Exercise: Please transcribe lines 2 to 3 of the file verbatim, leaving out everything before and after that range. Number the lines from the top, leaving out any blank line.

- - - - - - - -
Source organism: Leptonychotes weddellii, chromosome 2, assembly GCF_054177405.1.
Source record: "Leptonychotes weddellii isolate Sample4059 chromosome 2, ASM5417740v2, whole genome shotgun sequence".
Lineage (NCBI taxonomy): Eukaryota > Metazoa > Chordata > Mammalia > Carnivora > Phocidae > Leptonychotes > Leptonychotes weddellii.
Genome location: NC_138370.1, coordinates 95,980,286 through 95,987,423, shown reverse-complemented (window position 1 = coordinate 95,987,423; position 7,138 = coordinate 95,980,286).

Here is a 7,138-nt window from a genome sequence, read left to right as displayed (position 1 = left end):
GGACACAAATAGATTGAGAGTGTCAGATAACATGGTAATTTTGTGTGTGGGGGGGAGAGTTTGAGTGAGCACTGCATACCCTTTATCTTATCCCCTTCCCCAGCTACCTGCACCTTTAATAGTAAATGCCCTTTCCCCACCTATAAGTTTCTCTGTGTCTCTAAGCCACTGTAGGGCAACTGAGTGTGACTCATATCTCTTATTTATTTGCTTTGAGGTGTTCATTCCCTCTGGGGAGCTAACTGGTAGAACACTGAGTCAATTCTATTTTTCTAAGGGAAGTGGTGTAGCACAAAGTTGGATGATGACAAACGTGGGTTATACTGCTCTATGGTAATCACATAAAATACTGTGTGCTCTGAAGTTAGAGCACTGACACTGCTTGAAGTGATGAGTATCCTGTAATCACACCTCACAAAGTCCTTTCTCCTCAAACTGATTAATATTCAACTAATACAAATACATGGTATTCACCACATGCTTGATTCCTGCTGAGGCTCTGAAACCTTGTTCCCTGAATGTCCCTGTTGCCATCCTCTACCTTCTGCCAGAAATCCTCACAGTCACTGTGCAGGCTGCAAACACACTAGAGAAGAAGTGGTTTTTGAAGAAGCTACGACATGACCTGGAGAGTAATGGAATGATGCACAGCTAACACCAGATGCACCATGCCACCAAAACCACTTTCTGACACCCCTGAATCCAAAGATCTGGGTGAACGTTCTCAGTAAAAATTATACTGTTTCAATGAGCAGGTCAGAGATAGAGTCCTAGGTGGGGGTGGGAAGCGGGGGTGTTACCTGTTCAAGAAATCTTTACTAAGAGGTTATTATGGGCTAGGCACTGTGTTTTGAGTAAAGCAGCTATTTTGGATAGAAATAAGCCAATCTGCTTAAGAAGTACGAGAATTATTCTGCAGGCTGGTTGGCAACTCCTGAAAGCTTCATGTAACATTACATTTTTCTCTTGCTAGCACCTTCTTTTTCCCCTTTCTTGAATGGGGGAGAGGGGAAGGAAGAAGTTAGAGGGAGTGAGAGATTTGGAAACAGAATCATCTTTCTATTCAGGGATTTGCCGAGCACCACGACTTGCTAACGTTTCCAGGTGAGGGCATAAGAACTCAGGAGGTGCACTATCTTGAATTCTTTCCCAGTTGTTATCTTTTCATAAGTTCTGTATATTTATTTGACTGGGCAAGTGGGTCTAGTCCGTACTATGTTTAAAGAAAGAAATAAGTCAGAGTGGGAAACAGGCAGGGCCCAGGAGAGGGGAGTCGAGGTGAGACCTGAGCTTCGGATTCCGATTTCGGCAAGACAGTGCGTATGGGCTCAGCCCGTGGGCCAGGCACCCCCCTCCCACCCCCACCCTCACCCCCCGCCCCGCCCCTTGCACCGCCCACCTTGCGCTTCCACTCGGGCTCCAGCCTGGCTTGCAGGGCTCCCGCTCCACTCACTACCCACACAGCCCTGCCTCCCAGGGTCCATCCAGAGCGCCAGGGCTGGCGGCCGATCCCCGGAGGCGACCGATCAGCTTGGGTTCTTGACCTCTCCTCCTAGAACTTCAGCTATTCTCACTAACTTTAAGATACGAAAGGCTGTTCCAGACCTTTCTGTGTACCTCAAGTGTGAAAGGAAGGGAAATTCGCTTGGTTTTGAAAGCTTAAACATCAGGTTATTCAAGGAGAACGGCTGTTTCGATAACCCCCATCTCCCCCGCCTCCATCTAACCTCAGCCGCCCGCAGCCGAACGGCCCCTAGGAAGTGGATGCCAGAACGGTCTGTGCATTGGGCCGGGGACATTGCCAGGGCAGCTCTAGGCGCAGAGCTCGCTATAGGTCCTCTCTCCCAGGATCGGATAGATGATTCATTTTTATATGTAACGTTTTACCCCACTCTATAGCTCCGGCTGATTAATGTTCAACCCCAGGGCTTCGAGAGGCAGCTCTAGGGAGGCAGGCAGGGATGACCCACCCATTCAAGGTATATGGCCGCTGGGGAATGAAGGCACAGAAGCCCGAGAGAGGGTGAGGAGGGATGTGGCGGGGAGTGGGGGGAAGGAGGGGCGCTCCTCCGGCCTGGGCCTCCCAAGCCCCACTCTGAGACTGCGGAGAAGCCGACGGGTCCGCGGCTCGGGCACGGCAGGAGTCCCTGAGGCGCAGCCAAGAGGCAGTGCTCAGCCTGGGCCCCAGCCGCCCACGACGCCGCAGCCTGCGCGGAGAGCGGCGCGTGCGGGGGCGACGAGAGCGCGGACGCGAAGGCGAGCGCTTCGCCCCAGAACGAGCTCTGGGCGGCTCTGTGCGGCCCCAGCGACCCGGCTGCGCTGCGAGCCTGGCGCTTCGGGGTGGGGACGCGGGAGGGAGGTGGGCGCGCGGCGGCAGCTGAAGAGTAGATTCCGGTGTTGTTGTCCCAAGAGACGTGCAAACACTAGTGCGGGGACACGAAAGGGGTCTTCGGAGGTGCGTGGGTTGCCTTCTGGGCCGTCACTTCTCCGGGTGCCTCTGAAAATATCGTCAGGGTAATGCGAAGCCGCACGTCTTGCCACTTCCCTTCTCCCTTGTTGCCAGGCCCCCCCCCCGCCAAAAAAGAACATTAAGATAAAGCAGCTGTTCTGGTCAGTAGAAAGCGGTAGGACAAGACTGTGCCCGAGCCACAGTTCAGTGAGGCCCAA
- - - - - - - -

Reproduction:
Source record: "Leptonychotes weddellii isolate Sample4059 chromosome 2, ASM5417740v2, whole genome shotgun sequence".
Lineage (NCBI taxonomy): Eukaryota > Metazoa > Chordata > Mammalia > Carnivora > Phocidae > Leptonychotes > Leptonychotes weddellii.